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Maine Nonprofits Call on Congress to Pass Coronavirus Relief Package

by Sarah Skillin Woodard

This morning, MANP and fellow nonprofit colleagues held a virtual press conference to highlight how crucial more federal relief dollars are to our sector and to urge federal and state lawmakers to enact legislation that will support our work. A recording of the press conference, the text of my opening remarks, and information for the press can be found below.

Livestream Recording

Text of Opening Remarks

Good morning, My name is Sarah Skillin Woodard, Advocacy and Public Affairs Director of the Maine Association of Nonprofits. I’d like to welcome you all on behalf of our speakers today and the nearly 6,000 nonprofits from across Maine. 

We thank you for joining us as we call on Maine’s Congressional Delegation to act on urgent relief needed by Maine citizens and nonprofit organizations. Our organizations are on the front lines in every part of the state working to assist fellow residents with food and housing insecurities, health care, education, childcare and more. They also help drive our economy. We’re here to tell you, we need help so we can continue serving and improving the lives of others.

The bipartisan CARES Act enacted in March was a lifeline for Mainers and our nonprofit and business communities.  At that time, everyone thought the virus would fade in a couple of months, but it did not. And our lives and economy remain at severe risk. More help is urgently needed.

Many nonprofits were saved by the Paycheck Protection Program; it was a real lifeline. But now that the program has closed, these organizations are again facing layoffs at best and closures at worst.

“Performing arts organizations were the first to close and we’re going to be among the last to fully reopen. The first PPP loan functioned like the WPA during the Great Depression. As I look to the future, if there’s no additional support from the government, I anticipate the need for extended layoffs.” -Anita Stewart, Portland Stage Company

So, this is the situation: we’ve got sky high unemployment costs for those nonprofits that self-insure, increased demand for services, which then bring increased expenses, lost fundraising and programmatic revenue, looming cuts to state and local budgets…all of this is putting nonprofits–which are truly the backbone of our communities–at real risk.

You know, when a business closes, jobs are lost, life savings are lost, dreams are lost. But the impact on customers or consumers…well, our favorite local restaurant may have closed. We then have to find another favorite restaurant to give our business to. 

“The first round of PPP helped to serve about 500 families to navigate the COVID-19 crisis that included work on food security, housing security, education support in addition to coordinating a public health campaign in five languages. We urge that you send a second round of relief to the state.” -Abdulkerim Said, New Mainers Public Health Initiative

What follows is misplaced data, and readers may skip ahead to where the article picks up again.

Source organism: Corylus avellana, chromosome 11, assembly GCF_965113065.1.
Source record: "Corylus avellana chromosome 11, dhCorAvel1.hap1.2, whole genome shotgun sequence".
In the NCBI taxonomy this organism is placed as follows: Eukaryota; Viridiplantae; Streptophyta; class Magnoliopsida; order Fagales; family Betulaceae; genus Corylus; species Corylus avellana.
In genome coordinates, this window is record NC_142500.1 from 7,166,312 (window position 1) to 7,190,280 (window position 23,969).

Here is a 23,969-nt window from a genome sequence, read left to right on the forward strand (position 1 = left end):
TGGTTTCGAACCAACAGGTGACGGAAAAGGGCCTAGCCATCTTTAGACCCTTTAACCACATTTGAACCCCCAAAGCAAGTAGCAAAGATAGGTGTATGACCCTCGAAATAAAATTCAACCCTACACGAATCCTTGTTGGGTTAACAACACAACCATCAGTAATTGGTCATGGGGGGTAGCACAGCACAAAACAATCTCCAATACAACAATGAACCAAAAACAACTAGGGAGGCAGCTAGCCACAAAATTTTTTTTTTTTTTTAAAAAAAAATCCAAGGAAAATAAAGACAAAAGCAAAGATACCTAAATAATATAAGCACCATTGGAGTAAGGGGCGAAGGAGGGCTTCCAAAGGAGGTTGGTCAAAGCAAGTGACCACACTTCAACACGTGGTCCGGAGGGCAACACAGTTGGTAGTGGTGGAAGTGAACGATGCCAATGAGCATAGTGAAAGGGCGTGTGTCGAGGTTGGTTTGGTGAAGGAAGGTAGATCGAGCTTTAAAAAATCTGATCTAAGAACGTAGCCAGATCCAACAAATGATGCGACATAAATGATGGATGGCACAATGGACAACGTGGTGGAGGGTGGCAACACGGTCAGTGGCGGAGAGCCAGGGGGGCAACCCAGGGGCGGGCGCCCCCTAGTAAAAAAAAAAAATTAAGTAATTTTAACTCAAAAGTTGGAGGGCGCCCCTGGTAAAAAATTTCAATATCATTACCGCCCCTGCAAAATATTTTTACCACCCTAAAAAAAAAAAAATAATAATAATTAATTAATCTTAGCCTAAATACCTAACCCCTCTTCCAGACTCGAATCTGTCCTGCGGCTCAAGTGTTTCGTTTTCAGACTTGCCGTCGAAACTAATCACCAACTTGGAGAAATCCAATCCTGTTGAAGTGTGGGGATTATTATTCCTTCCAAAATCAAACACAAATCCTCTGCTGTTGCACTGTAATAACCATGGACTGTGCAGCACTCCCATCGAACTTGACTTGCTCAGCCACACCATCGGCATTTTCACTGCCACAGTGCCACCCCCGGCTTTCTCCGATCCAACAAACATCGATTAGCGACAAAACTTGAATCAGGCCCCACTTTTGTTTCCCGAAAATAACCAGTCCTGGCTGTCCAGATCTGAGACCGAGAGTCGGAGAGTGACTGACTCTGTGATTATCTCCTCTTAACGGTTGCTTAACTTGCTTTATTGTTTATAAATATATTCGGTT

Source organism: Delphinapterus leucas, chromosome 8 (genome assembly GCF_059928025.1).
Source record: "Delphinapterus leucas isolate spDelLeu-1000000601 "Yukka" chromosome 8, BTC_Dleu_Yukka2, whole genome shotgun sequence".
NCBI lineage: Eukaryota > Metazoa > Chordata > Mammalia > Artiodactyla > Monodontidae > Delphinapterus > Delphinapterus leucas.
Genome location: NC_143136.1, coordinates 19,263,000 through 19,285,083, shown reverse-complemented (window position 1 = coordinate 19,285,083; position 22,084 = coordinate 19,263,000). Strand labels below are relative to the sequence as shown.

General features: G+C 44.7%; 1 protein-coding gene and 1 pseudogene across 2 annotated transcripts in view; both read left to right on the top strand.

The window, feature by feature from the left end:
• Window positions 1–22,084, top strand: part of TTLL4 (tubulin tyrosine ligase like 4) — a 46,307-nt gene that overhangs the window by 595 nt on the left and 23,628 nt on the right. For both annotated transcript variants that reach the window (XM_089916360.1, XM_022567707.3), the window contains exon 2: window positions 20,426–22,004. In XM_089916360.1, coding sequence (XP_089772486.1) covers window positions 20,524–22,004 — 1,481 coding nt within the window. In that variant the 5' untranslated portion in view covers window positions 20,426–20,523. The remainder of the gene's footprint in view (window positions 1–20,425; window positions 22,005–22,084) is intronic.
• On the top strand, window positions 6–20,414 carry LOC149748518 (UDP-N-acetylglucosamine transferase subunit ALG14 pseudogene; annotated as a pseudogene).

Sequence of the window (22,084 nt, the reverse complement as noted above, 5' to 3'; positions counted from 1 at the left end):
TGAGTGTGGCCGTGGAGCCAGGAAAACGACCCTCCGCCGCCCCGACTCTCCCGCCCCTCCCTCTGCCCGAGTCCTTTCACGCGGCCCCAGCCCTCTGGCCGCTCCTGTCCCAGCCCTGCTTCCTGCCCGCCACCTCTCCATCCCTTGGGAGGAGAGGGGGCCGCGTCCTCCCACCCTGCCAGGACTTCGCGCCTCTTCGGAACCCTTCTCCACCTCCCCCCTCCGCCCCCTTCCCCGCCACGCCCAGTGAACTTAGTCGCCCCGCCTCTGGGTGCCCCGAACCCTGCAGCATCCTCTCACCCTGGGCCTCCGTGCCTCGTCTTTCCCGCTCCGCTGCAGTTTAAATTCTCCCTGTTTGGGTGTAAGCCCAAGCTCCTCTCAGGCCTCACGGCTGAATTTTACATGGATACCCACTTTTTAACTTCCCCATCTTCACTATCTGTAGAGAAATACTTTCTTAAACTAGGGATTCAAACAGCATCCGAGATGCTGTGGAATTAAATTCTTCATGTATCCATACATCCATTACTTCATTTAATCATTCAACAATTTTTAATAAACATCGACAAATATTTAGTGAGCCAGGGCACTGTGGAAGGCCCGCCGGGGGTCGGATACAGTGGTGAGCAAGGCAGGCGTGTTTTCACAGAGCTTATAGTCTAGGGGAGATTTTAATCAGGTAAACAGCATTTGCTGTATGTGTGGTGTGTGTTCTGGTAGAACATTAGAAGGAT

It’s important to note that nonprofits are businesses, too.  When a nonprofit is forced to close, jobs are lost, livelihoods are lost, dreams are lost. But the impact on our consumers–and this is the important distinction–vital services and programs disappear. There may not be another nonprofit down the road to “get our business.” When nonprofits can’t meet the needs of their communities, people suffer.  In some circumstances, it can even mean the difference between life and death.

We need agreement on a relief package and we need Congress to return to the cooperative spirit that put the public good ahead of political gain like we saw this past spring. We ask them to exemplify that cooperative spirit one more time.

Today, our speakers will highlight the needs facing Mainers and outline 4 asks of Maine’s nonprofit community necessary to meeting these critical needs.  Nonprofits are the largest employment sector in our state, we employ 1 in 6 workers or nearly 100,000 Mainers and we generate over $12 billion to the economy. We are often on the front lines of COVID-19 as well as leading the call to address racial injustice.  Our asks are also echoed by the 1.3 million nonprofits across the nation. Before the pandemic struck, over 12 million people were employed by a nonprofit and they generated $826 billion in wages a year.

 So, these are asks of the nonprofit community:

  1. Enable a second round of Paycheck Protection Program loans and appropriate funds for federal grant programs to state and local governments that depend on nonprofits to deliver services to the public. 
  2. Extend Loan Programs to Mid-Sized and Larger Nonprofits with more than 500 employees, because the CARES Act largely excluded them. 
  3. Strengthen Charitable Giving Incentive by expanding the charitable deduction in the CARES Act from $300 in 2020 to $4,000 per individual in 2020 and 2021 so the incentive is universally available to all Americans, not just the wealthy. 

Provide Full Federal Unemployment Coverage for self-insured nonprofits by increasing the federal unemployment insurance reimbursement from 50 percent to 100 percent of costs.

For More Information

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